Characteristics of the Cases
The mean age of patients was 65.3 ± 9.3 years, and the male to female ratio was 1:7. The follow-up period after surgical resections ranged from 0.9 to 113.0 months (median, 37.7 months).
Organ Invasions Into Gallbladder and/or CD, Pancreas, and Duodenum
The presence or absence of the pancreatic, duodenal, gallbladder, and/or CD invasions was discernable in all 258 cases. DBDCs involved the pancreas (175 cases, 68%), duodenum (83, 32%), and/or CD (31, 12%) (Figure 2). Among patients with CD invasions, concomitant pancreatic and/or duodenal invasions were identified in 74% (23 of 31) of cases, 15 of which had CD and pancreas involvement and 8 had invasions in the CD, pancreas, and duodenum. All 175 cases of pancreatic invasions and 83 cases of duodenal invasions showed stromal infiltration patterns of invasive DBDCs. In contrast, both stromal infiltration (16 of 31, 52%) and suspected intraductal cancerization (15 of 31, 48%) patterns were noted in CD invasions. Of 23 DBDCs with concomitant CD and pancreatic/duodenal invasions, CDs were more commonly involved via stromal infiltration (13 cases, 57%) than via suspected intraductal cancerization (10, 43%). In contrast, in 8 DBDC cases with CD invasions only, CDs were more commonly involved via suspected intraductal cancerization (5 cases, 63%) than via stromal infiltration (3, 37%). Among 31 cases of DBDCs with CD invasions, only 2 cases with suspected intraductal cancerization invasion patterns were observed in the gallbladder neck; the pancreatic invasion was concomitantly combined in 1 case and no duodenal invasion was recorded. There were no DBDC cases with gallbladder and/or CD invasions showing both stromal infiltration and suspected intraductal cancerization patterns.
Intraductal cancerization was morphologically suspected in 15 DBDC cases with CD invasions, including the 2 cases with gallbladder neck invasions. Cancer cells within the intraepithelial compartments in all CD/gallbladder lesions (intraductal cancerization) were histologically similar to the stromal-infiltrating cancer cells in adjacent DBDCs. To exclude high-grade BilINs from true intraductal cancerizations, p53 and Smad4 immunohistochemical staining analyses were performed both in suspected intraductal cancerization and in stromal infiltration components of all 15 DBDC cases with CD invasions via an intraductal cancerization pattern. All 15 cases had matched aberrant p53 immunolabeling in CD and gallbladder lesions and in invasive DBDCs. P53 was overexpressed in 11 cases (73%; Figure 3, A) and was completely lacking in 4 cases (27%; Figure 3, B). We observed a matched loss of Smad4 expression in both CD/gallbladder lesions and invasive DBDCs in all 15 cases (Figure 3, C). These findings were consistent with ductal cancerization of DBDCs. Therefore, all 15 cases were diagnosed with intraductal cancerization components of DBDCs rather than high-grade BilINs.
Association Between Clinicopathologic Factors and Organ Invasion Status
Because there were only 2 DBDC cases with gallbladder neck invasions and they had combined CD invasions, we focused our investigations on CD invasions. Relationships between clinicopathologic factors and organ invasions, including CD, pancreas, and duodenum involvement in patients with DBDC, are summarized in Table 1. CD invasions were associated with large tumor size (P = .001), involvement of the bile duct resection margin (P = .001), perineural invasion (P = .04), and nodal metastasis (P = .003). CD invasions were not significantly associated with pancreatic and duodenal invasions (P = .42, both). Based on the 8th AJCC staging system, CD invasions were not significantly correlated with the T category (P = .28) but were associated with the N category (P = .007), which was not related to the stage grouping of DBDC (P = .68).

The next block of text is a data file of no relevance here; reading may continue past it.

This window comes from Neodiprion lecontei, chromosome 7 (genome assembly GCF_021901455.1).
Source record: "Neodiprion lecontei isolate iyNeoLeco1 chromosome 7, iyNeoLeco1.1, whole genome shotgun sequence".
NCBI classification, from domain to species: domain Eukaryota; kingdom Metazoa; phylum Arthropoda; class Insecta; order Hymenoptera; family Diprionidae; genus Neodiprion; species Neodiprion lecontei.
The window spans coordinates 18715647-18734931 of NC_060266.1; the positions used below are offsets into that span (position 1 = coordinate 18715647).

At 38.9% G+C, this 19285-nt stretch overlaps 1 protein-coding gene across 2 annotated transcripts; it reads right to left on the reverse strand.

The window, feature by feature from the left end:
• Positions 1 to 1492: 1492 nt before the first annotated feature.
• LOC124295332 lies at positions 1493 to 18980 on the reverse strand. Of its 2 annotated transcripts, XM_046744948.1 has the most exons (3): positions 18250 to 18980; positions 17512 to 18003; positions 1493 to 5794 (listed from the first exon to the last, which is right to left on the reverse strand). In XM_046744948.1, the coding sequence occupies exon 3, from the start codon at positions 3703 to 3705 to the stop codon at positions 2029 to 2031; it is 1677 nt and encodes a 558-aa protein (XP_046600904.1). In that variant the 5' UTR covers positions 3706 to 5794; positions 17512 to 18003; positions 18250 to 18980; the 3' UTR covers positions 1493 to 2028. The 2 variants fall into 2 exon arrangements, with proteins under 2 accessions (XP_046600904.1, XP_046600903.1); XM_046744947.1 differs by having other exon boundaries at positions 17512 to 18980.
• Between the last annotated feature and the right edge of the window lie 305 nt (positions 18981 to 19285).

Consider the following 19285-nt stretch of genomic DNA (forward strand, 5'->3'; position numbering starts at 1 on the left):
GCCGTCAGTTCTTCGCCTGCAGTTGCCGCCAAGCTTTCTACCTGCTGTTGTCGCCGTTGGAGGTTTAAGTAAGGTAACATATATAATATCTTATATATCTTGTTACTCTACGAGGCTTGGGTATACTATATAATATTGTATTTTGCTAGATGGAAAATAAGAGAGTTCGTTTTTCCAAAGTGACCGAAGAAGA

Conversely, pancreatic invasions were closely related to DBDCs with duodenal invasions (P < .001). Pancreatic and duodenal invasions were more frequently observed in tumors showing nodular or diffusely infiltrative growth patterns (P < .001 and P = .02, respectively), lymphovascular invasion (P = .01 and P < .001, respectively), and nodal metastasis (P = .001 and P < .001, respectively). In addition, pancreatic and duodenal invasions were more commonly seen in DBDCs with higher T (P < .001, both) and N categories (P = .002 and P < .001, respectively) as well as higher stage grouping (P < .001, both) of the 8th AJCC staging system. Tumors with pancreatic invasions more frequently exhibited perineural invasions (P < .001). Duodenal invasions were inversely correlated with the involvement of the bile duct margins (P = .03).
Associations Between Clinicopathologic Factors and CD Invasions Based on Invasion Patterns
We evaluated the association between CD invasive patterns and clinicopathologic factors among 31 DBDC cases with CD invasions. However, we could not find any significant difference in clinicopathologic characteristics according to the CD invasive patterns (16 cases of stromal infiltration versus 15 cases of intraductal spread).